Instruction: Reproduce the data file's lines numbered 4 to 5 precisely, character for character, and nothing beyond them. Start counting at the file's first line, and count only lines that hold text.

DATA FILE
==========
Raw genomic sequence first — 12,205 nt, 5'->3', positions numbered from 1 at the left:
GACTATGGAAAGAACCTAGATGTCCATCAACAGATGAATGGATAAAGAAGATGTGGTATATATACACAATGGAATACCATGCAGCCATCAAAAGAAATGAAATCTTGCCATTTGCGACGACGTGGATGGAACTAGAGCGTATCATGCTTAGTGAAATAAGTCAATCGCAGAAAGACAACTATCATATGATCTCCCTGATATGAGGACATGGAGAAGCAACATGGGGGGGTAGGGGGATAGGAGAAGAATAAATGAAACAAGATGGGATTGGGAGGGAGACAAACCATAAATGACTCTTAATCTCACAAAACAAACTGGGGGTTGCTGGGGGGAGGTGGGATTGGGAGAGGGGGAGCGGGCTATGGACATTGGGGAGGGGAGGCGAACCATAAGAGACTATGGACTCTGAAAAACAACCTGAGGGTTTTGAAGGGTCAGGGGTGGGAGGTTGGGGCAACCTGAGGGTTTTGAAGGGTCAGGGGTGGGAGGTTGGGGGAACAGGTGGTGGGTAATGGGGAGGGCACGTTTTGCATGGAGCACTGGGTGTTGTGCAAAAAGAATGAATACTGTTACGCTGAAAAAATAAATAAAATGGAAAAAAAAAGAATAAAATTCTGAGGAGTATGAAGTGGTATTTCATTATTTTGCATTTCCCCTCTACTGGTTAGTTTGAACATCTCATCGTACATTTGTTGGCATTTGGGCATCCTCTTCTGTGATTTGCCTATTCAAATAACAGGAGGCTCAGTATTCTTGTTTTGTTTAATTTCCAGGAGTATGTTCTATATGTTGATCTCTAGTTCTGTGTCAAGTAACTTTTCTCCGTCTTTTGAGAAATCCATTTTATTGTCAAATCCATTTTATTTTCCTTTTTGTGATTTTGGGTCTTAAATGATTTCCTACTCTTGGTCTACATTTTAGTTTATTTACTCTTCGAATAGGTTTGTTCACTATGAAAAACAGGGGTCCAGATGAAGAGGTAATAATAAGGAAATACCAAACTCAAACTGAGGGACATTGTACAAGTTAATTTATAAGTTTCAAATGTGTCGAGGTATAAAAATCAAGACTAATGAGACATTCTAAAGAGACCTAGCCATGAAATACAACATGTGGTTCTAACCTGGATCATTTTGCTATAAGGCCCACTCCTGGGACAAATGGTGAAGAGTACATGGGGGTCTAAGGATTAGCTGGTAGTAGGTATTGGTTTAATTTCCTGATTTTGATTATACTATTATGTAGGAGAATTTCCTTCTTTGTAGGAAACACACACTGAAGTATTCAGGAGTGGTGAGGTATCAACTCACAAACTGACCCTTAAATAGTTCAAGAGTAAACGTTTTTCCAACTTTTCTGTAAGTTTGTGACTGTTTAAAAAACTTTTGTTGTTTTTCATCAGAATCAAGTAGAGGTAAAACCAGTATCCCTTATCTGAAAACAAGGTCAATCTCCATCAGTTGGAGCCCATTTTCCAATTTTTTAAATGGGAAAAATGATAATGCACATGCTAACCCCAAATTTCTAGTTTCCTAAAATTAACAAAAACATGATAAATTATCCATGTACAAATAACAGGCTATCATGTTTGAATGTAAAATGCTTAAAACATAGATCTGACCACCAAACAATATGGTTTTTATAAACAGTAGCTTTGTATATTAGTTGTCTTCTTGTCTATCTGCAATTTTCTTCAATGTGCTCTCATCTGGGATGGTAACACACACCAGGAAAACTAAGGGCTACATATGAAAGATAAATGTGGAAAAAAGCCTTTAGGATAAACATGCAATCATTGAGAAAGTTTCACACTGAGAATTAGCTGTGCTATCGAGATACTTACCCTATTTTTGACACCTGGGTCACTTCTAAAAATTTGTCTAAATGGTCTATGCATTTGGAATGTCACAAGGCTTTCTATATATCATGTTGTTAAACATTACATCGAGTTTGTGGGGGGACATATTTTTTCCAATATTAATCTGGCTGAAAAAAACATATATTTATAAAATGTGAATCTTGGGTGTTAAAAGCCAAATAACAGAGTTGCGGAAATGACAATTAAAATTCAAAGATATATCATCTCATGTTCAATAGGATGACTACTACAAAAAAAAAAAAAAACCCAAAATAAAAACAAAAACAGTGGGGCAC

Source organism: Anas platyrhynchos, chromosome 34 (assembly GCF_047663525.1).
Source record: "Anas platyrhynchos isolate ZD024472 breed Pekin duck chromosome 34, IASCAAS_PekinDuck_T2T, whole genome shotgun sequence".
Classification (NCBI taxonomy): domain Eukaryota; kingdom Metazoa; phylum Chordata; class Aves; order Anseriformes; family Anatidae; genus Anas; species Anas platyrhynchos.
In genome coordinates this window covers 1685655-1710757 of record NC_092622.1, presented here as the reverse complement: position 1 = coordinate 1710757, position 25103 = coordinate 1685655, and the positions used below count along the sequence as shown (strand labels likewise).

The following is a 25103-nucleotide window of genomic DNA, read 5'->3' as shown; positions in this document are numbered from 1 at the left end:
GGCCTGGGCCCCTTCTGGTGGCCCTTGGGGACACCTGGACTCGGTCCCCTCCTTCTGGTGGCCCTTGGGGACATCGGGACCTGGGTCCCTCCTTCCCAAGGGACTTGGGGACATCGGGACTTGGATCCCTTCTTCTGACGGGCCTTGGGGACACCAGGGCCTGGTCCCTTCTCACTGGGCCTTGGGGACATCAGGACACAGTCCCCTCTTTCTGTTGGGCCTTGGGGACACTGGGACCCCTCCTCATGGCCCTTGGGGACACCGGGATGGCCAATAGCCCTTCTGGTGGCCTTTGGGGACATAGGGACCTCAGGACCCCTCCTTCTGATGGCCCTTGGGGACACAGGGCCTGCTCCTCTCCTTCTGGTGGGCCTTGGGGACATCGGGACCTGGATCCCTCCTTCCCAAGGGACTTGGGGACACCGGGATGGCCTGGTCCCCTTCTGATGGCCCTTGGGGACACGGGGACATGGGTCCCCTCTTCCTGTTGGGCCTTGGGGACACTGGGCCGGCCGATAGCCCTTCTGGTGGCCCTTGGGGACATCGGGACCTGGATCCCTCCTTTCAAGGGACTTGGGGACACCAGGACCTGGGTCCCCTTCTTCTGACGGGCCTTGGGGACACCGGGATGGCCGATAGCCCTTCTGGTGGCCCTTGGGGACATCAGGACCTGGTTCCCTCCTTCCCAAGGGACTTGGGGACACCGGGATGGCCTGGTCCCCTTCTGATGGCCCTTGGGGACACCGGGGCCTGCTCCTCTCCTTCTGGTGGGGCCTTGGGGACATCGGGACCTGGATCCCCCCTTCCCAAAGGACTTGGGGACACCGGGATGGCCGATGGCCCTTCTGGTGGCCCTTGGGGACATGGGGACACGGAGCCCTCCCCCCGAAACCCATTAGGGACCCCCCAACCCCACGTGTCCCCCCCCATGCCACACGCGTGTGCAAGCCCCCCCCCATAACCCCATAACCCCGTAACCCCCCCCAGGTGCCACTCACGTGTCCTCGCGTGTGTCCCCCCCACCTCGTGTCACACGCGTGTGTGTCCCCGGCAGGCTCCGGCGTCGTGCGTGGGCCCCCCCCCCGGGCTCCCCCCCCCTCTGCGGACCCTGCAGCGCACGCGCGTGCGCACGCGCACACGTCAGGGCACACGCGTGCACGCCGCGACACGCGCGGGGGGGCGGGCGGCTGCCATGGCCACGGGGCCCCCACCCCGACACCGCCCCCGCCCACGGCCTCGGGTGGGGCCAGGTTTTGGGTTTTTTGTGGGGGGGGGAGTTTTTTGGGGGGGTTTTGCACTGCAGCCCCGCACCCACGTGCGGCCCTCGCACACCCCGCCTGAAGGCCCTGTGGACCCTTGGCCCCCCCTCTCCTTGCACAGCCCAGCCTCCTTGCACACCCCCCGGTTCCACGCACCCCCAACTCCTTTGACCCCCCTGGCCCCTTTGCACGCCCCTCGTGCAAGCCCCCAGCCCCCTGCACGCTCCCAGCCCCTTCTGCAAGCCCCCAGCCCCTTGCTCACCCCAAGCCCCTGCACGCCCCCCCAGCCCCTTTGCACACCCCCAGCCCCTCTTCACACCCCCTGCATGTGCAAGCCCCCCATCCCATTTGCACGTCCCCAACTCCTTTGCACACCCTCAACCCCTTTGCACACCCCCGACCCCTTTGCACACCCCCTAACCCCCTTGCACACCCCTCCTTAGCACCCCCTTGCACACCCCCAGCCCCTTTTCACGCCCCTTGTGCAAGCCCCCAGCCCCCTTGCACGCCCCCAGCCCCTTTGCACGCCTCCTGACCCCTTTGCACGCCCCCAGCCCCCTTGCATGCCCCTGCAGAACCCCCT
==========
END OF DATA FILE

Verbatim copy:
Source record: "Anas platyrhynchos isolate ZD024472 breed Pekin duck chromosome 34, IASCAAS_PekinDuck_T2T, whole genome shotgun sequence".
Classification (NCBI taxonomy): domain Eukaryota; kingdom Metazoa; phylum Chordata; class Aves; order Anseriformes; family Anatidae; genus Anas; species Anas platyrhynchos.